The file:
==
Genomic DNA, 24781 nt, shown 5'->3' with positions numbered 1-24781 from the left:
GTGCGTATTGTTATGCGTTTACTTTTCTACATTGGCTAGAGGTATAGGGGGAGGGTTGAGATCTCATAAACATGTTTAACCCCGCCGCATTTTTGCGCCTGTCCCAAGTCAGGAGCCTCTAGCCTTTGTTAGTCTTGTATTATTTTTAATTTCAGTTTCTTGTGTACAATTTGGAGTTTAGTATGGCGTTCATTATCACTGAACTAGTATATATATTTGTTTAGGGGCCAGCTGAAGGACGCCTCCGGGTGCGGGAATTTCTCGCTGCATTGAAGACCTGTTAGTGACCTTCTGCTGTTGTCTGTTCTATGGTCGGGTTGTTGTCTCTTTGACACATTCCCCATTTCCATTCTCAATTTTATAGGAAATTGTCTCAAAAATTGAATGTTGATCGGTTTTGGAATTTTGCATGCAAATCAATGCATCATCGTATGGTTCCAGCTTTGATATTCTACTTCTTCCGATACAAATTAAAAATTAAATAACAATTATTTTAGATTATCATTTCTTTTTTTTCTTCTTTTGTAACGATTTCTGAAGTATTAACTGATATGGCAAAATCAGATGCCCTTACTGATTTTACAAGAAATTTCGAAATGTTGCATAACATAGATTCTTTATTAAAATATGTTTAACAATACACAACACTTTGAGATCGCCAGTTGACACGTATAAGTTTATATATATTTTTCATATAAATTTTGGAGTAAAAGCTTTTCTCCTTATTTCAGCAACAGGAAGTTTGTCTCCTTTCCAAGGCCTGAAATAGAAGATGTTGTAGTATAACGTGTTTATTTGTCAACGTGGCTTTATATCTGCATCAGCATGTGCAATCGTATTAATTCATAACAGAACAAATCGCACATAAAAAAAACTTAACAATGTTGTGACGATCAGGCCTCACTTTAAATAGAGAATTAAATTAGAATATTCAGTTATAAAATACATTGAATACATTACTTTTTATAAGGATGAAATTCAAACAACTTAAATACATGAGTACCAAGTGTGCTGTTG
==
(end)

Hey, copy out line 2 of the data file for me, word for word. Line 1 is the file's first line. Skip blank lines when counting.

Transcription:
GTGCGTATTGTTATGCGTTTACTTTTCTACATTGGCTAGAGGTATAGGGGGAGGGTTGAGATCTCATAAACATGTTTAACCCCGCCGCATTTTTGCGCCTGTCCCAAGTCAGGAGCCTCTAGCCTTTGTTAGTCTTGTATTATTTTTAATTTCAGTTTCTTGTGTACAATTTGGAGTTTAGTATGGCGTTCATTATCACTGAACTAGTATATATATTTGTTTAGGGGCCAGCTGAAGGACGCCTCCGGGTGCGGGAATTTCTCGCTGCATTGAAGACCTGTTAGTGACCTTCTGCTGTTGTCTGTTCTATGGTCGGGTTGTTGTCTCTTTGACACATTCCCCATTTCCATTCTCAATTTTATAGGAAATTGTCTCAAAAATTGAATGTTGATCGGTTTTGGAATTTTGCATGCAAATCAATGCATCATCGTATGGTTCCAGCTTTGATATTCTACTTCTTCCGATACAAATTAAAAATTAAATAACAATTATTTTAGATTATCATTTCTTTTTTTTCTTCTTTTGTAACGATTTCTGAAGTATTAACTGATATGGCAAAATCAGATGCCCTTACTGATTTTACAAGAAATTTCGAAATGTTGCATAACATAGATTCTTTATTAAAATATGTTTAACAATACACAACACTTTGAGATCGCCAGTTGACACGTATAAGTTTATATATATTTTTCATATAAATTTTGGAGTAAAAGCTTTTCTCCTTATTTCAGCAACAGGAAGTTTGTCTCCTTTCCAAGGCCTGAAATAGAAGATGTTGTAGTATAACGTGTTTATTTGTCAACGTGGCTTTATATCTGCATCAGCATGTGCAATCGTATTAATTCATAACAGAACAAATCGCACATAAAAAAAACTTAACAATGTTGTGACGATCAGGCCTCACTTTAAATAGAGAATTAAATTAGAATATTCAGTTATAAAATACATTGAATACATTACTTTTTATAAGGATGAAATTCAAACAACTTAAATACATGAGTACCAAGTGTGCTGTTG